President Obama laid out his job creation plan on Thursday, which included cutting payroll taxes in half for small business owners and tax incentives for companies who hire new workers.
Across the country, small business owners are feeling a sense of cautious optimism, and many are poised for growth if the economic climate were to become less gloomy.
Here's what three small business owners are looking for from the Obama Administration to help stabilize economic recovery and spur growth and confidence.
Owner Carly Dorogi, 33, runs her businesses, Sticky Bellies, from her home in Detroit, Mich. The online company sells milestone stickers to put on children's shirts, or pregnant mother's shirt when expecting to track their age and growth. Dorogi's business has taken off since its launch in July 2010, but she said she would like to see more incentives from the White House to help small business owners continue to grow.
"Small businesses are the engine of our country [that] create jobs and boost the economy. I would like to see President Obama provide more incentives for small business owners like myself so our country can continue to foster innovation and the entrepreneurial success that our economy depends on. "There are millions of smart people out there with great ideas, they just need the financial support to make those dreams reality."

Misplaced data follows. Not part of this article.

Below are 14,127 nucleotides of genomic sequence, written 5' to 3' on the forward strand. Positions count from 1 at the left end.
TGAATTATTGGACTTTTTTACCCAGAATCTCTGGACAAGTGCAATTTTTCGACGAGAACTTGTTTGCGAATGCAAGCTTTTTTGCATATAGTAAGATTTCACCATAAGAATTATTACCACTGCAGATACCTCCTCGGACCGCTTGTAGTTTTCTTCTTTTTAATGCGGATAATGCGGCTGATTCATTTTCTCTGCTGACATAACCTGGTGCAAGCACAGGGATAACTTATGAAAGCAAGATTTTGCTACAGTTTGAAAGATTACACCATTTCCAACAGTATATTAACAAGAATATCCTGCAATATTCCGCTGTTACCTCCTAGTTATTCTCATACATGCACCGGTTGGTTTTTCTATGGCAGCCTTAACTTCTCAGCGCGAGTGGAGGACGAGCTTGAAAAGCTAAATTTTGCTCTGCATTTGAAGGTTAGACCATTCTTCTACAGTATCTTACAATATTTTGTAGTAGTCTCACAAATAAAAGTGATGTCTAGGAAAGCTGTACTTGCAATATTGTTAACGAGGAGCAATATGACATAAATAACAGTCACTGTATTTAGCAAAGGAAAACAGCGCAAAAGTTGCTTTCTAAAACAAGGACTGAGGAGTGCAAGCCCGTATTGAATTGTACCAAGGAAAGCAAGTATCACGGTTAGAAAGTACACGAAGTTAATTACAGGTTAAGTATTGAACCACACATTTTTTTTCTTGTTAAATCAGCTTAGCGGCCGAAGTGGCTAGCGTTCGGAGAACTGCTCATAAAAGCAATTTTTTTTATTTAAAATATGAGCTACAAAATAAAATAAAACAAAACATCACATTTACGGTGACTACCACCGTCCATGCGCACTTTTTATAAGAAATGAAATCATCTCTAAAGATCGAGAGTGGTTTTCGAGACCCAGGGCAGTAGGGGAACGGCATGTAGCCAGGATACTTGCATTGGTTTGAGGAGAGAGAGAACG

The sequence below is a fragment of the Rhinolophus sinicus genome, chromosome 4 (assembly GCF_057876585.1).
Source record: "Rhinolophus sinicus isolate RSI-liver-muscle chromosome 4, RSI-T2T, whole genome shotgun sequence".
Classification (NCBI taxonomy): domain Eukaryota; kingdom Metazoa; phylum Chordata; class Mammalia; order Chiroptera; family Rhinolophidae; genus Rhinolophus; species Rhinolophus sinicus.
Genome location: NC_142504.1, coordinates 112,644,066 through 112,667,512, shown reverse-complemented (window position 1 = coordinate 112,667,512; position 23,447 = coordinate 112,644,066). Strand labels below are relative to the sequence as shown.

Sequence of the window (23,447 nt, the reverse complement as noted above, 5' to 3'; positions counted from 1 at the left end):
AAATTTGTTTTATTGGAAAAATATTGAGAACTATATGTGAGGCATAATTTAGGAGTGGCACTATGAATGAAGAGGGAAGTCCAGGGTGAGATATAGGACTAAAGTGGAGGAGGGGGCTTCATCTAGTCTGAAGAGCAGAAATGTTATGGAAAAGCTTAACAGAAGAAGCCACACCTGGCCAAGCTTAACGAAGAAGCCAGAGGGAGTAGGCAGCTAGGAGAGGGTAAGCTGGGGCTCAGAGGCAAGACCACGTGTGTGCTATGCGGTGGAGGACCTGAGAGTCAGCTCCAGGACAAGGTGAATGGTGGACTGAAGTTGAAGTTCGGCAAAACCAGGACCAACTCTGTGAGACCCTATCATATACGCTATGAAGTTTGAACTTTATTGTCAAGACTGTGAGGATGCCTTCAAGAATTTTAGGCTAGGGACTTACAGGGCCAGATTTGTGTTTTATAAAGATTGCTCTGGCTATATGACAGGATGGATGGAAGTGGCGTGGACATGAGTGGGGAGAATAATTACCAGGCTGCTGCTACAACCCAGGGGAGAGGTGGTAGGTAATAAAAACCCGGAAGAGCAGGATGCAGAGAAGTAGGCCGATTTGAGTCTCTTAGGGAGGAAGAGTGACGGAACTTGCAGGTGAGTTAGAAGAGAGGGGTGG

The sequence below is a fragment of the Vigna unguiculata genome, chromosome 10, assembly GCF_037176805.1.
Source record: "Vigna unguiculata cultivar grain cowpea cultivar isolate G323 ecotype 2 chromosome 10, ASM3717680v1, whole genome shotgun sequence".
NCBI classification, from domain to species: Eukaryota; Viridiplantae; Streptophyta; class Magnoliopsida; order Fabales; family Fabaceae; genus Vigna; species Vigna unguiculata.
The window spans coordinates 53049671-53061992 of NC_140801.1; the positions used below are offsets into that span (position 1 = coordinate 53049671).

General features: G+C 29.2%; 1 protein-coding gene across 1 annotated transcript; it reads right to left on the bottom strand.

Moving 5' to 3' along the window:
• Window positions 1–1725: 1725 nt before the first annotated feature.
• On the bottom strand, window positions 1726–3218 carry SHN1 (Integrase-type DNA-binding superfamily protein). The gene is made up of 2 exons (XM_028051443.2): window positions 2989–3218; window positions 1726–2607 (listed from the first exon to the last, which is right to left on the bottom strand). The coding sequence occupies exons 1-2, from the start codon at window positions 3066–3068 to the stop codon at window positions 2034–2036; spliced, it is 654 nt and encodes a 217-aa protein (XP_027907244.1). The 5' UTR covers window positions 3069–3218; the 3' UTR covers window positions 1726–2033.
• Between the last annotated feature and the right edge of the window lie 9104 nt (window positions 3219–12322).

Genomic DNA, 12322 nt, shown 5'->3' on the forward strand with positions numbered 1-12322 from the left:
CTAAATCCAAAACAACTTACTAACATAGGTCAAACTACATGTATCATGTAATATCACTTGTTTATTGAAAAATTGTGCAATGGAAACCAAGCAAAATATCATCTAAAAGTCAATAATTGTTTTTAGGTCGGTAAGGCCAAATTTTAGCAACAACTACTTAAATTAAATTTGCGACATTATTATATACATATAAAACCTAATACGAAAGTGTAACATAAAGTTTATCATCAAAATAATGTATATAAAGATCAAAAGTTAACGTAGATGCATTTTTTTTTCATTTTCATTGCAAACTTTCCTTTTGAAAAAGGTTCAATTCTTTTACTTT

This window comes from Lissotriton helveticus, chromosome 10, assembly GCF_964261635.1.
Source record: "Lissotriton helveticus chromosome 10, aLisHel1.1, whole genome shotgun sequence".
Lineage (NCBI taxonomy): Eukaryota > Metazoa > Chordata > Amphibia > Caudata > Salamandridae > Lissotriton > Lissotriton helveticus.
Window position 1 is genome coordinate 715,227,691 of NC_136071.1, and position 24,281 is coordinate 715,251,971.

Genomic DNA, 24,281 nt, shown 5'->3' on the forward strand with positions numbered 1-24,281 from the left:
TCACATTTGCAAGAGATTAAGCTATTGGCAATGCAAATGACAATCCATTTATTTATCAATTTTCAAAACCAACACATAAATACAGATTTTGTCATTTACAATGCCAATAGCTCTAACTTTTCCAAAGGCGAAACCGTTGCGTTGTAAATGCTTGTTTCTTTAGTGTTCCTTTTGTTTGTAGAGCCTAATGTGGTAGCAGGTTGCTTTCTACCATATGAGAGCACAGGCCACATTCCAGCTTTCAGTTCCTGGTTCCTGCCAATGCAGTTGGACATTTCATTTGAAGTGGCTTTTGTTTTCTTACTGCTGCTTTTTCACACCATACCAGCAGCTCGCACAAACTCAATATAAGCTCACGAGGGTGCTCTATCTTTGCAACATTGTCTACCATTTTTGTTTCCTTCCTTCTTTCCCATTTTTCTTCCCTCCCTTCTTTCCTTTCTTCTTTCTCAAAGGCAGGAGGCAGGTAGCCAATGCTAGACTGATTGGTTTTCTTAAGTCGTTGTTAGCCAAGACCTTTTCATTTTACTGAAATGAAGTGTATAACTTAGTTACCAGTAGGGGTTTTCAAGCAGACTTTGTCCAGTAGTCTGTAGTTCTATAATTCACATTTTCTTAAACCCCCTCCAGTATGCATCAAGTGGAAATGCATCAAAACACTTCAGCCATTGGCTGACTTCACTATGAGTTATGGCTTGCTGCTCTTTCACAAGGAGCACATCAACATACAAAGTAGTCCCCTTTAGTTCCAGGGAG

Tanya Gagnon, 35, owner of Miss Details Design, a sensory design firm based in Scottsdale, Ariz., said she is concerned with the president's philosophy on small business. She is also hungry for more details on health care.
"I think that [health reform] will really hurt a lot of my clients, as well as myself, depending on where he wants to go," she said. "Small business is the heart of [U.S.] growth right now. It's entrepreneurs who are really growing and taking their vision on to build this country back up. I am hopeful that he will see that and know that."
Design House, Inc. in Wiggins, Miss., knows all too well the damage the housing crisis and recession did to small businesses. Owner Tim Purvis, 50, said he would like to see the White House take more action to get the real estate sector back on track.
"I'm hoping he could come up with a plan to get more of these homes under foreclosure sold," Purvis said. "That would free up new construction in the housing market and give it a boost, getting people back to work. I know that's not going to happen overnight."
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